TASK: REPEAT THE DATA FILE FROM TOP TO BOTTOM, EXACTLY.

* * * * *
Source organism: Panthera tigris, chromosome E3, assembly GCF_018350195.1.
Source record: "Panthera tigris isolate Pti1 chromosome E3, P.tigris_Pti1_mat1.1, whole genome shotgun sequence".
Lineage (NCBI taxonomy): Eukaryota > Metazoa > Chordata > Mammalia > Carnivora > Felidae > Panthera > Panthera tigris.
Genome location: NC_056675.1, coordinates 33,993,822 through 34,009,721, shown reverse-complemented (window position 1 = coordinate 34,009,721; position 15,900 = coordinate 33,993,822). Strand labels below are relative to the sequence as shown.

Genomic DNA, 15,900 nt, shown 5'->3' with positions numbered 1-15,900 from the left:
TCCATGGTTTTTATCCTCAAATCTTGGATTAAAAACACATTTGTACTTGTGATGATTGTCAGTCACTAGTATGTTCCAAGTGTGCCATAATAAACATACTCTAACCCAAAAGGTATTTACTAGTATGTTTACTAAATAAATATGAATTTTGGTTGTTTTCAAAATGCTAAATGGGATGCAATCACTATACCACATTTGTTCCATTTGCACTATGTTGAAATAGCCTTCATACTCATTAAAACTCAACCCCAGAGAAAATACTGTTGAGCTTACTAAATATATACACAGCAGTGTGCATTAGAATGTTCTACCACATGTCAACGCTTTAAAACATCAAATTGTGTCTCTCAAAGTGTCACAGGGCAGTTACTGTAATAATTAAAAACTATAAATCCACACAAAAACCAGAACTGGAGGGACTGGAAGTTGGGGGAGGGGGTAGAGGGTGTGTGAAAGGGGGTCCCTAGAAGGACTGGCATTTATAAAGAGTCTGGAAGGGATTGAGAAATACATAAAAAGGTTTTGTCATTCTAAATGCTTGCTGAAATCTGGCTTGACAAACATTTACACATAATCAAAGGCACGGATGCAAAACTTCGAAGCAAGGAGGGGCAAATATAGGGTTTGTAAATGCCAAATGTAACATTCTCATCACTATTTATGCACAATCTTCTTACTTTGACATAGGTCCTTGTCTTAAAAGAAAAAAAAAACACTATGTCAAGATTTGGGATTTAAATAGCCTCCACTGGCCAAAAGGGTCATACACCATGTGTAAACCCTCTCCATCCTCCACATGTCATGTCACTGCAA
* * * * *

Source organism: Panthera tigris, chromosome E3, assembly GCF_018350195.1.
Source record: "Panthera tigris isolate Pti1 chromosome E3, P.tigris_Pti1_mat1.1, whole genome shotgun sequence".
Lineage (NCBI taxonomy): Eukaryota > Metazoa > Chordata > Mammalia > Carnivora > Felidae > Panthera > Panthera tigris.
Genome location: NC_056675.1, coordinates 33,993,822 through 34,009,721, shown reverse-complemented (window position 1 = coordinate 34,009,721; position 15,900 = coordinate 33,993,822). Strand labels below are relative to the sequence as shown.

Genomic DNA, 15,900 nt, shown 5'->3' with positions numbered 1-15,900 from the left:
TCCATGGTTTTTATCCTCAAATCTTGGATTAAAAACACATTTGTACTTGTGATGATTGTCAGTCACTAGTATGTTCCAAGTGTGCCATAATAAACATACTCTAACCCAAAAGGTATTTACTAGTATGTTTACTAAATAAATATGAATTTTGGTTGTTTTCAAAATGCTAAATGGGATGCAATCACTATACCACATTTGTTCCATTTGCACTATGTTGAAATAGCCTTCATACTCATTAAAACTCAACCCCAGAGAAAATACTGTTGAGCTTACTAAATATATACACAGCAGTGTGCATTAGAATGTTCTACCACATGTCAACGCTTTAAAACATCAAATTGTGTCTCTCAAAGTGTCACAGGGCAGTTACTGTAATAATTAAAAACTATAAATCCACACAAAAACCAGAACTGGAGGGACTGGAAGTTGGGGGAGGGGGTAGAGGGTGTGTGAAAGGGGGTCCCTAGAAGGACTGGCATTTATAAAGAGTCTGGAAGGGATTGAGAAATACATAAAAAGGTTTTGTCATTCTAAATGCTTGCTGAAATCTGGCTTGACAAACATTTACACATAATCAAAGGCACGGATGCAAAACTTCGAAGCAAGGAGGGGCAAATATAGGGTTTGTAAATGCCAAATGTAACATTCTCATCACTATTTATGCACAATCTTCTTACTTTGACATAGGTCCTTGTCTTAAAAGAAAAAAAAAACACTATGTCAAGATTTGGGATTTAAATAGCCTCCACTGGCCAAAAGGGTCATACACCATGTGTAAACCCTCTCCATCCTCCACATGTCATGTCACTGCAA